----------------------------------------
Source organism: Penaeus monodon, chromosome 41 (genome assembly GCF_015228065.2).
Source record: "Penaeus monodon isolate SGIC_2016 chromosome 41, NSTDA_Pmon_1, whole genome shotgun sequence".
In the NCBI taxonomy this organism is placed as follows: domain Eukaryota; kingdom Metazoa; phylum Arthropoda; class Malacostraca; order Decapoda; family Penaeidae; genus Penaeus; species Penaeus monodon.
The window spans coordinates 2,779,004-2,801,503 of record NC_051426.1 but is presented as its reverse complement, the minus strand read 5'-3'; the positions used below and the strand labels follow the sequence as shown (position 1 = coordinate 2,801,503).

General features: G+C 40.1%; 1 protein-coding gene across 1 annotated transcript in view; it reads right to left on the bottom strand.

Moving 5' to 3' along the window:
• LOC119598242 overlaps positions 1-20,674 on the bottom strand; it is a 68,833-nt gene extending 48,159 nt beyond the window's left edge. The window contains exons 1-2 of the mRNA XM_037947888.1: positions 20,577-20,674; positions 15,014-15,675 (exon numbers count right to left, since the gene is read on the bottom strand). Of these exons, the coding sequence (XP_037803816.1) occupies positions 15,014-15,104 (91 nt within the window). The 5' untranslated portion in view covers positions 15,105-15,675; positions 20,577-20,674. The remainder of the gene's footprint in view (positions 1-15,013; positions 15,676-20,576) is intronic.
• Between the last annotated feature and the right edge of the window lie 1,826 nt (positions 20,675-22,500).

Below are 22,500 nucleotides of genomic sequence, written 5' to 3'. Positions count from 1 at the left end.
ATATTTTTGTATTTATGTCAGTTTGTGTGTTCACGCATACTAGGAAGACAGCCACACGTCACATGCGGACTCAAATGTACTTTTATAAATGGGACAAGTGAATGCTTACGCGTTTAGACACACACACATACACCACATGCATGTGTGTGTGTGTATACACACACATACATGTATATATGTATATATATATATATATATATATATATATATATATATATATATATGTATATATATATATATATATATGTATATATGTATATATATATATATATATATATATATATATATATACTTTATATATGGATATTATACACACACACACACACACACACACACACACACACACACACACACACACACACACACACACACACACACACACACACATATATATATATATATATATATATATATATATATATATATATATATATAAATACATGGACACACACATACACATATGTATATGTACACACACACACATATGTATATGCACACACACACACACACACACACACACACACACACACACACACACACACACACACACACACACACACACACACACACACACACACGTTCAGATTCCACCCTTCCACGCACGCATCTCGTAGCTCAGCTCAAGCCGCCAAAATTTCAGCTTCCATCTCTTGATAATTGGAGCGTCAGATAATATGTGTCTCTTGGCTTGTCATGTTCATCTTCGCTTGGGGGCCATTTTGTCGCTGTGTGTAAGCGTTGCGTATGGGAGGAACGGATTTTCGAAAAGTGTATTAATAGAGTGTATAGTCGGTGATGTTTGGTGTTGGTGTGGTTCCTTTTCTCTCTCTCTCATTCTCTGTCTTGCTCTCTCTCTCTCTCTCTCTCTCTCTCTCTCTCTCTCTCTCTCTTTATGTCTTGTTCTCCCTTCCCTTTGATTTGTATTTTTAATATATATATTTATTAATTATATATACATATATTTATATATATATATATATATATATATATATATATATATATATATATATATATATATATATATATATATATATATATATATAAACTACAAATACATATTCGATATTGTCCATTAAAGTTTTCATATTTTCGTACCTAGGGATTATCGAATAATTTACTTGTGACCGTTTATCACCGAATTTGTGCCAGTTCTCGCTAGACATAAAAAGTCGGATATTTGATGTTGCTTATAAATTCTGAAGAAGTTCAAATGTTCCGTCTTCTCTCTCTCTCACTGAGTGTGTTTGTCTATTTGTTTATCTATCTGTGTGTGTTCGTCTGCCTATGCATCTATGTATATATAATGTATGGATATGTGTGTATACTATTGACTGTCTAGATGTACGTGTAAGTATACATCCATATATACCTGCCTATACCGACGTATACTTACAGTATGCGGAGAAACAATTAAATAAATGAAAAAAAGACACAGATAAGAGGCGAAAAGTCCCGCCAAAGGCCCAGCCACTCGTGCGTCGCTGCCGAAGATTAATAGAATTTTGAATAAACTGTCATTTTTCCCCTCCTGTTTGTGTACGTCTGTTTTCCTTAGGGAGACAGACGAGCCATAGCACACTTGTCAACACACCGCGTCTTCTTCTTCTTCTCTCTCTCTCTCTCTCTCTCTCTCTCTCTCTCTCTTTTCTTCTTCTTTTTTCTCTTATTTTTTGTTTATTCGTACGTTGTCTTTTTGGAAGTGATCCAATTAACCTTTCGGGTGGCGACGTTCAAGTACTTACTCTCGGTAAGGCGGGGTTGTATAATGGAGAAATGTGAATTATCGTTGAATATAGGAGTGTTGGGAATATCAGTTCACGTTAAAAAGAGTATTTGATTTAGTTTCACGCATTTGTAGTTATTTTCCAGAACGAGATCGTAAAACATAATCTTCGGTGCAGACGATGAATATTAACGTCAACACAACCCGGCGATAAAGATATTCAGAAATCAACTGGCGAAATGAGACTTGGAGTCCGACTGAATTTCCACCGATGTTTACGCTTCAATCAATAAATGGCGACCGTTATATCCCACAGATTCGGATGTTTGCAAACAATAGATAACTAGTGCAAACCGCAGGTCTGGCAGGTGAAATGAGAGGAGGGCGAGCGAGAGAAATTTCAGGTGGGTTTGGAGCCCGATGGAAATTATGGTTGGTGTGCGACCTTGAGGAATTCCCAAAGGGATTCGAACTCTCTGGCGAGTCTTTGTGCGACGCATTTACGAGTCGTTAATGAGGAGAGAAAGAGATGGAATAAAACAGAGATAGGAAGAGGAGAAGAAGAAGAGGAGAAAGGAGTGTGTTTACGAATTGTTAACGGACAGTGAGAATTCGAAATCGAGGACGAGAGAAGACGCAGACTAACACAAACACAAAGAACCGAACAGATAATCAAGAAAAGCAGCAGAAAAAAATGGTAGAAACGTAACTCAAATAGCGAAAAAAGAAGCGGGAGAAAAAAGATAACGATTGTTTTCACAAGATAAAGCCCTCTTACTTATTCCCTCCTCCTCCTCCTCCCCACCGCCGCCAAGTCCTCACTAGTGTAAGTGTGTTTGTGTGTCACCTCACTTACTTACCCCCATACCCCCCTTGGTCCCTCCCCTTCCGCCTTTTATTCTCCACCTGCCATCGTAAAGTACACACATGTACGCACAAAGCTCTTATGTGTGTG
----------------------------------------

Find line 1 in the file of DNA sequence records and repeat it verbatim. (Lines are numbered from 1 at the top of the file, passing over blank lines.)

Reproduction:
Source organism: Penaeus monodon, chromosome 41 (genome assembly GCF_015228065.2).